By Ashleigh Hvinden
In case you are not a pop culture fan, for the last twelve years, Stan Lee’s Marvel (yes, that Marvel) has been creating movies about beloved (or sometimes obscure) comic book characters and releasing them to worldwide theater-going audiences to many, many accolades. I could go on and on, but don’t worry – this is not a post about the Marvel Cinematic Universe and its awesome impact on cinema (obviously, I am a fan). However, the biggest blockbuster of the summer, Avengers: Endgame, releases on Friday, April 26. To tie-in with the release of Avengers: Endgame (which promises to be a fantastic film) I did want to tell you about Thanos Rising, a dice-roller and card board game published in 2018 by USAopoly (now known as the THE OP).
Thanos Rising is a co-operative game for 2 to 4 players, for ages 10 and up. BGG (Board Game Geek) clocks playtime anywhere between 60 to 90 minutes. I personally have played this game a fair amount over the last year and I have had the same experience. Players can choose to be Gamora, Dr. Strange, Captain America or Black Panther (T’Challa). Players use a large pool of dice to work together to recruit heroes and attack Thanos’ henchmen before Thanos gains all the stones for his Infinity Gauntlet. Sounds simple to you? Au contraire, my friends! If all Thanos’ Infinity Gauntlet stones are revealed, or 10 heroes (good guys) are defeated, players lose automatically. Every round, players roll two dice: One that controls Thanos’ movements and one that forces players to place a gem on the infinity stone tile (once 5 gems are placed on each infinity stone tile, the tile is turned over and that power is activated every turn). Once Thanos has moved, attacked heroes, or activated villains in that sector, players will roll separate dice according to their player card and try to recruit heroes to their team. Both the dice and heroes are color coordinated and each have a special ability.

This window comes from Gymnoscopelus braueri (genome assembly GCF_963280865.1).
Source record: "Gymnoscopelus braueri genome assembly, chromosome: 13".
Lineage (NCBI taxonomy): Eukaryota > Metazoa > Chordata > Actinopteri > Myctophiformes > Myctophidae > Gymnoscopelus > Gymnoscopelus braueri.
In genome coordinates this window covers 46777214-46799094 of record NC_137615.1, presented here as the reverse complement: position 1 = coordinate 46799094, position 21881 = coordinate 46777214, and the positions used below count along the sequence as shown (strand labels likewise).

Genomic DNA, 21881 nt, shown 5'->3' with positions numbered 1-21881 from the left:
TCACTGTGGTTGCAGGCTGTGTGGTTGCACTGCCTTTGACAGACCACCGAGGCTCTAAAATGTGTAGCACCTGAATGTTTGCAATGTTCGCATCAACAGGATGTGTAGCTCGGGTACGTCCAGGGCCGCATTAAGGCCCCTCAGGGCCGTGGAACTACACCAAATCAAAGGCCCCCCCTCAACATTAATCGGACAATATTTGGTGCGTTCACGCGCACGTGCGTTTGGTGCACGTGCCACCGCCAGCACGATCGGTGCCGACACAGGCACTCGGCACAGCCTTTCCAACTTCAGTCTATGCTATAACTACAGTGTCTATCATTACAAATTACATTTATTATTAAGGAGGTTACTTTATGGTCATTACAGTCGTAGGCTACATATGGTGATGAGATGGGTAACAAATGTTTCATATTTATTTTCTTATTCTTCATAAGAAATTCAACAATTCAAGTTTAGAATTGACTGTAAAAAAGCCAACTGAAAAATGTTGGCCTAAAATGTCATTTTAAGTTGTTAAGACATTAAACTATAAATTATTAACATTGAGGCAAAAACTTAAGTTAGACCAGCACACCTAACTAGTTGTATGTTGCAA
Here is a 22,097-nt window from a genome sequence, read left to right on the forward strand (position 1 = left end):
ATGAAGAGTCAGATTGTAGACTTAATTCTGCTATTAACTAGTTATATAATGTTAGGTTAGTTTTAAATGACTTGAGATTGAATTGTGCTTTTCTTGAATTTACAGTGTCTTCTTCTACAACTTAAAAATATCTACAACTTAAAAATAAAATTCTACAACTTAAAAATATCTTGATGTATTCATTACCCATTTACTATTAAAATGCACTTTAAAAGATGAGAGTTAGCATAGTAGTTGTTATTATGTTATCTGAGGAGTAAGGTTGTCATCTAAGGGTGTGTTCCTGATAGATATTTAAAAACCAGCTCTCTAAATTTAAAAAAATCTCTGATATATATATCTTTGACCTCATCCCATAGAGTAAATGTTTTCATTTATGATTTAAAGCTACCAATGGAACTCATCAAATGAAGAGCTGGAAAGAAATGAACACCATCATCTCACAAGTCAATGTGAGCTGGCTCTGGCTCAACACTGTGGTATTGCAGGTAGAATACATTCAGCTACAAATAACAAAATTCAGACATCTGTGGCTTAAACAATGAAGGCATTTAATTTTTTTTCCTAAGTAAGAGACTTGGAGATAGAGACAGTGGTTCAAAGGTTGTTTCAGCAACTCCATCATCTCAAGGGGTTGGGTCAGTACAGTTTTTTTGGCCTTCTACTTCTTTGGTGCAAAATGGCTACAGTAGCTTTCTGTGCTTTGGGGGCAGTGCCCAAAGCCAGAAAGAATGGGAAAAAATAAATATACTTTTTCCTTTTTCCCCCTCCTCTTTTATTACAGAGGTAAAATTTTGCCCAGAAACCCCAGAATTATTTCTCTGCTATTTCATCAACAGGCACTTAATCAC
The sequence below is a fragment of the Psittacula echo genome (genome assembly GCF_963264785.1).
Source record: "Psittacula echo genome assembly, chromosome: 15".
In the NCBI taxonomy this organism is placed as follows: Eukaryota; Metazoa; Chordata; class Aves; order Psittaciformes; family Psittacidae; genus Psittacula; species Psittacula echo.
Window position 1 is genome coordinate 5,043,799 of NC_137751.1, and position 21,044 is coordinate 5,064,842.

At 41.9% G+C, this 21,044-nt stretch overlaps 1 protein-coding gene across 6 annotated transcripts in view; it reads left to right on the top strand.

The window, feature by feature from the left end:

This board game is a perfect stepping stone for teens, Marvel fans, brand-new board gamers and board game groups. Yes, there is a little bit of a learning curve, but this is a great tool to bring new audiences in. I chose this game for my first ever board game event for teens at my library and it was the most popular event we had. Once you have played a few rounds and understand the mechanics, the gameplay is smooth and enjoyable. The game is rather challenging (not compared to games like Root or various other complicated Euro games), but I have owned this game for a year and have yet to beat it.
If you want to know more about this game, check out these links:
Are you a Marvel fan? Have you played this game or other Marvel games? Are you going to see or have you seen Avengers: Endgame in movie theaters? Share in the comments below (no spoilers, please!) Happy playing!
Ashleigh Hvinden is a Reference and Teen Services Librarian with the Carlsbad City Library in California. Ashleigh loves IP board games and started developing a collection in 2016. In college, Ashleigh was the one who had all the board games and would make her friends play Disney Scene-It so much so that they would refuse to play. Her favorites include Chess, Monopoly, Splendor, Lords of Waterdeep, Thanos Rising, Ticket to Ride, and Farkle. Ashleigh is always looking for a brand-new game to play and listens to way too many board game podcasts.